Effective communication takes more than writing and speaking skills.
Communication takes more than contact and eye-contact. It is a self-affirming and self-rewarding skill. It is a behavior often manifested in the best and most effective organization leaders.
According to a McGill University study in the International Journal of Management and Business Studies (IJMBS), “Great leaders are always considered as first-class communicators, they have a clear set of values and they always believe in promoting and inculcating those values in others. It is due to this reason that their teams appreciate them and follow them as a leader.”
Some leaders have the talent and power to encounter, engage, and collaborate. For some, the talent comes naturally. For others, the power is acquired and practiced.
Strength in communication characterizes the most successful leaders.
Here are six ways leaders can communicate effectively:
1. Be Self Aware
Leaders manage their moods and temperament intently. They may even postpone a meeting if their head is not in the best place at the moment.
Otherwise, they risk causing confusion and misunderstanding. So quality communication begins with a sense of balance.
2. Target the Purpose
Whether using formal speeches, online communication, management meetings, or casual conversation, leaders communicate with a purpose in mind.
Leaders would have a plan to inform, describe, convince, or call to action. Each of these purposes take a different shape.
3. Name the Audience
Effective communication reaches its audience. If it does not connect, it has failed. And for that to work, leaders must adjust their communication vocabulary, style, and mode.
It’s not condescending to find common ground with workers. It hows respect for their needs and values their contribution.
Making that personal connection builds understanding and trust. And it takes an understanding of communication technology.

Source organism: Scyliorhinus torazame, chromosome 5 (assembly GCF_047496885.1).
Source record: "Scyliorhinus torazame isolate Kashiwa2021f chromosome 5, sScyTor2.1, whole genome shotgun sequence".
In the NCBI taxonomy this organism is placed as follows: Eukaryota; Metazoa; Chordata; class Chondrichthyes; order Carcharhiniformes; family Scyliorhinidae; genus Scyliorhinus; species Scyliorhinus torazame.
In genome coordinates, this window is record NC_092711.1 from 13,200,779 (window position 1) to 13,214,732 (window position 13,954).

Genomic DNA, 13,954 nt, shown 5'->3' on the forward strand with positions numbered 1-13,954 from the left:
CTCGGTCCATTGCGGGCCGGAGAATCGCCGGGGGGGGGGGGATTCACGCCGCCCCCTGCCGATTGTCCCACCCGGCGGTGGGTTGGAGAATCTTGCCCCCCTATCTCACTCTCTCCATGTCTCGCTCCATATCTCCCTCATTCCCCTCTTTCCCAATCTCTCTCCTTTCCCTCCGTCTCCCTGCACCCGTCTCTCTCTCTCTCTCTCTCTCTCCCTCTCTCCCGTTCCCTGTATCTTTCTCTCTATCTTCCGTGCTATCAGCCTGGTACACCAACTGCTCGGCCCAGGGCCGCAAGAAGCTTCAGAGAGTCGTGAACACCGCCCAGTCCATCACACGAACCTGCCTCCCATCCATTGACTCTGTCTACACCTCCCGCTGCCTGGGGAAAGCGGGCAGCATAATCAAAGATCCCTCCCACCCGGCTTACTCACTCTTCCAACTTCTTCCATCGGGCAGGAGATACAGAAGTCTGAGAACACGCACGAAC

4. Master Silence
Silence has a power of its own. In Psychology Today, Alex Lickerman, M.D. advises, “The effective use of silence can bestow many gifts.”
Among other things, it affords leaders the chance to listen intently and actively.
When leaders are silent, others fill in and reveal their hearts and minds. The silence is understood as welcoming and respectful.
5. Build Teams
Encouraging employee engagement through team-building activities and small-group discussions definitely seems to improve communication transparency and strengthens the overall employer-employee relationship.
Building teams requires leaders to model behavior and prioritize the communication necessary to collaboration.
Where teams once followed orders, contemporary leaders draw out the best in team members.
6. Clarify, Clarify, Clarify
Leaders have a firm grasp of and belief in the organization’s core values.
Direct, firm, and clear communication shows respect, even when the communication carries bad news. because it is delivered with integrity and consistency.
Leadership creates and strengthens bonds. It models preferred and productive behaviors and it respects the work and contributions of others.
Those who follow and interact with leaders do so in response to and collaboration with the leader’s communication strengths.
Communication engages and motivates. It rewards and respects, and it serves peers, employees, and customers.
How Can Leaders Communicate Effectively?
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